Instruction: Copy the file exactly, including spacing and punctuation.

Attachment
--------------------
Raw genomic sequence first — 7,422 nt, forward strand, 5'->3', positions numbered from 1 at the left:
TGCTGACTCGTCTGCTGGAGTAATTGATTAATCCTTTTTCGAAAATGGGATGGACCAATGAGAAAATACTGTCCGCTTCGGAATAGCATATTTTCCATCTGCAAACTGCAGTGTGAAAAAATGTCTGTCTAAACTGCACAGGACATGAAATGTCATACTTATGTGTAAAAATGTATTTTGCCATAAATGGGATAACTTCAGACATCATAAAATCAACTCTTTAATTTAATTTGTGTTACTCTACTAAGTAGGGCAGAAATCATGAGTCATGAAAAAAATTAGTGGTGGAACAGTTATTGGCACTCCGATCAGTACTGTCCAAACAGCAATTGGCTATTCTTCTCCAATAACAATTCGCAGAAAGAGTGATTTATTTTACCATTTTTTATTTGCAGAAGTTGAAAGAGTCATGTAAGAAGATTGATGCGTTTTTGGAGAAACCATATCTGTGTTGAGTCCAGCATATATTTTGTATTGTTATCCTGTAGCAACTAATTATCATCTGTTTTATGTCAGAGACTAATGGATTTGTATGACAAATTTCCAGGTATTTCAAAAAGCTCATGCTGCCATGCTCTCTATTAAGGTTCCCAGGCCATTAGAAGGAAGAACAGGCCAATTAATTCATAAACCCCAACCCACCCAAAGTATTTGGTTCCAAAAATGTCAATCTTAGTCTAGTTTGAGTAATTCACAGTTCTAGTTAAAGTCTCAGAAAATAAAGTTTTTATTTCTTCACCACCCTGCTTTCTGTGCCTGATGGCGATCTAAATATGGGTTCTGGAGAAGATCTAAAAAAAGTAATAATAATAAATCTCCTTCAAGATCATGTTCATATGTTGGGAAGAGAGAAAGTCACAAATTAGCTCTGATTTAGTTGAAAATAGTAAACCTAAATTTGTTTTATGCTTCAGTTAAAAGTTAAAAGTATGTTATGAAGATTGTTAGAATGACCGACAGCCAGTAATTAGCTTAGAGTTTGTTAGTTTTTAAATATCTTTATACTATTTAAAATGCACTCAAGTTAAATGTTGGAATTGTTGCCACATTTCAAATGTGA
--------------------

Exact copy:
Raw genomic sequence first — 7,422 nt, forward strand, 5'->3', positions numbered from 1 at the left:
TGCTGACTCGTCTGCTGGAGTAATTGATTAATCCTTTTTCGAAAATGGGATGGACCAATGAGAAAATACTGTCCGCTTCGGAATAGCATATTTTCCATCTGCAAACTGCAGTGTGAAAAAATGTCTGTCTAAACTGCACAGGACATGAAATGTCATACTTATGTGTAAAAATGTATTTTGCCATAAATGGGATAACTTCAGACATCATAAAATCAACTCTTTAATTTAATTTGTGTTACTCTACTAAGTAGGGCAGAAATCATGAGTCATGAAAAAAATTAGTGGTGGAACAGTTATTGGCACTCCGATCAGTACTGTCCAAACAGCAATTGGCTATTCTTCTCCAATAACAATTCGCAGAAAGAGTGATTTATTTTACCATTTTTTATTTGCAGAAGTTGAAAGAGTCATGTAAGAAGATTGATGCGTTTTTGGAGAAACCATATCTGTGTTGAGTCCAGCATATATTTTGTATTGTTATCCTGTAGCAACTAATTATCATCTGTTTTATGTCAGAGACTAATGGATTTGTATGACAAATTTCCAGGTATTTCAAAAAGCTCATGCTGCCATGCTCTCTATTAAGGTTCCCAGGCCATTAGAAGGAAGAACAGGCCAATTAATTCATAAACCCCAACCCACCCAAAGTATTTGGTTCCAAAAATGTCAATCTTAGTCTAGTTTGAGTAATTCACAGTTCTAGTTAAAGTCTCAGAAAATAAAGTTTTTATTTCTTCACCACCCTGCTTTCTGTGCCTGATGGCGATCTAAATATGGGTTCTGGAGAAGATCTAAAAAAAGTAATAATAATAAATCTCCTTCAAGATCATGTTCATATGTTGGGAAGAGAGAAAGTCACAAATTAGCTCTGATTTAGTTGAAAATAGTAAACCTAAATTTGTTTTATGCTTCAGTTAAAAGTTAAAAGTATGTTATGAAGATTGTTAGAATGACCGACAGCCAGTAATTAGCTTAGAGTTTGTTAGTTTTTAAATATCTTTATACTATTTAAAATGCACTCAAGTTAAATGTTGGAATTGTTGCCACATTTCAAATGTGA